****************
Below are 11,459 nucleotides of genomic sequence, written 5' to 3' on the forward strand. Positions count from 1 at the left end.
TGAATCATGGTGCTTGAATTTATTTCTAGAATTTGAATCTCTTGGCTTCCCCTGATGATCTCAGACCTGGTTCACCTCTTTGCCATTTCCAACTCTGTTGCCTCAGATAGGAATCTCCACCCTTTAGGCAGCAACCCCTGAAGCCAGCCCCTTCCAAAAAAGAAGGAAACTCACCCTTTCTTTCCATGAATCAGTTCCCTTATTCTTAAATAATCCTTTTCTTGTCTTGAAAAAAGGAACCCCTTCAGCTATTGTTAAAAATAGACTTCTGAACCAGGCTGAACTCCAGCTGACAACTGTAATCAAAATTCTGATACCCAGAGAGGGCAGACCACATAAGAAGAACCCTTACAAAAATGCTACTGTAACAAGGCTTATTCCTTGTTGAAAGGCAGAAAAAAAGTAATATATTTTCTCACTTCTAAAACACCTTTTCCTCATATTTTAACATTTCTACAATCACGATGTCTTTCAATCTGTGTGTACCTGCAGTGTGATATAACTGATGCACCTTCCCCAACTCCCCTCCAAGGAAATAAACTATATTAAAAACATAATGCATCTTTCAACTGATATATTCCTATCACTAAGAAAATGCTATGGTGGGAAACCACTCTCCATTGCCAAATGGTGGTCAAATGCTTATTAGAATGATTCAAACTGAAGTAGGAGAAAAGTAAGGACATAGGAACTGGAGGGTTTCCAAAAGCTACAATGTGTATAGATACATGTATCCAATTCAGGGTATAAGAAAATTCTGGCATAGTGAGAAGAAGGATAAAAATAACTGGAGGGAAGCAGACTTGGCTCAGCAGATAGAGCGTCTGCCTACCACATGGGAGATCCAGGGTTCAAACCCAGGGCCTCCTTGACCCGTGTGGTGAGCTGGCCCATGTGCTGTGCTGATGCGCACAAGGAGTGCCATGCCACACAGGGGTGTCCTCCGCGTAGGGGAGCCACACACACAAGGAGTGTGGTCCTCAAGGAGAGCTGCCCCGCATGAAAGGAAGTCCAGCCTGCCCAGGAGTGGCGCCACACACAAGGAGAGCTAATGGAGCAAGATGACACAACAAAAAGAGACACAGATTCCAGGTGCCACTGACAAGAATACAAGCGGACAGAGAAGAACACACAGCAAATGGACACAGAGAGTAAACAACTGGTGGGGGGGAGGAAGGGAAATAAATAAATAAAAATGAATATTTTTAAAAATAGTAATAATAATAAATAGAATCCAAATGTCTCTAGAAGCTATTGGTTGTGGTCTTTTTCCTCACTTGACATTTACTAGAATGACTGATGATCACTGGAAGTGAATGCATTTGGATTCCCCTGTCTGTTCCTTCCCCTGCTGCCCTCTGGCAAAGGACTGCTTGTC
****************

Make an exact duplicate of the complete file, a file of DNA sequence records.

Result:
Below are 11,459 nucleotides of genomic sequence, written 5' to 3' on the forward strand. Positions count from 1 at the left end.
TGAATCATGGTGCTTGAATTTATTTCTAGAATTTGAATCTCTTGGCTTCCCCTGATGATCTCAGACCTGGTTCACCTCTTTGCCATTTCCAACTCTGTTGCCTCAGATAGGAATCTCCACCCTTTAGGCAGCAACCCCTGAAGCCAGCCCCTTCCAAAAAAGAAGGAAACTCACCCTTTCTTTCCATGAATCAGTTCCCTTATTCTTAAATAATCCTTTTCTTGTCTTGAAAAAAGGAACCCCTTCAGCTATTGTTAAAAATAGACTTCTGAACCAGGCTGAACTCCAGCTGACAACTGTAATCAAAATTCTGATACCCAGAGAGGGCAGACCACATAAGAAGAACCCTTACAAAAATGCTACTGTAACAAGGCTTATTCCTTGTTGAAAGGCAGAAAAAAAGTAATATATTTTCTCACTTCTAAAACACCTTTTCCTCATATTTTAACATTTCTACAATCACGATGTCTTTCAATCTGTGTGTACCTGCAGTGTGATATAACTGATGCACCTTCCCCAACTCCCCTCCAAGGAAATAAACTATATTAAAAACATAATGCATCTTTCAACTGATATATTCCTATCACTAAGAAAATGCTATGGTGGGAAACCACTCTCCATTGCCAAATGGTGGTCAAATGCTTATTAGAATGATTCAAACTGAAGTAGGAGAAAAGTAAGGACATAGGAACTGGAGGGTTTCCAAAAGCTACAATGTGTATAGATACATGTATCCAATTCAGGGTATAAGAAAATTCTGGCATAGTGAGAAGAAGGATAAAAATAACTGGAGGGAAGCAGACTTGGCTCAGCAGATAGAGCGTCTGCCTACCACATGGGAGATCCAGGGTTCAAACCCAGGGCCTCCTTGACCCGTGTGGTGAGCTGGCCCATGTGCTGTGCTGATGCGCACAAGGAGTGCCATGCCACACAGGGGTGTCCTCCGCGTAGGGGAGCCACACACACAAGGAGTGTGGTCCTCAAGGAGAGCTGCCCCGCATGAAAGGAAGTCCAGCCTGCCCAGGAGTGGCGCCACACACAAGGAGAGCTAATGGAGCAAGATGACACAACAAAAAGAGACACAGATTCCAGGTGCCACTGACAAGAATACAAGCGGACAGAGAAGAACACACAGCAAATGGACACAGAGAGTAAACAACTGGTGGGGGGGAGGAAGGGAAATAAATAAATAAAAATGAATATTTTTAAAAATAGTAATAATAATAAATAGAATCCAAATGTCTCTAGAAGCTATTGGTTGTGGTCTTTTTCCTCACTTGACATTTACTAGAATGACTGATGATCACTGGAAGTGAATGCATTTGGATTCCCCTGTCTGTTCCTTCCCCTGCTGCCCTCTGGCAAAGGACTGCTTGTC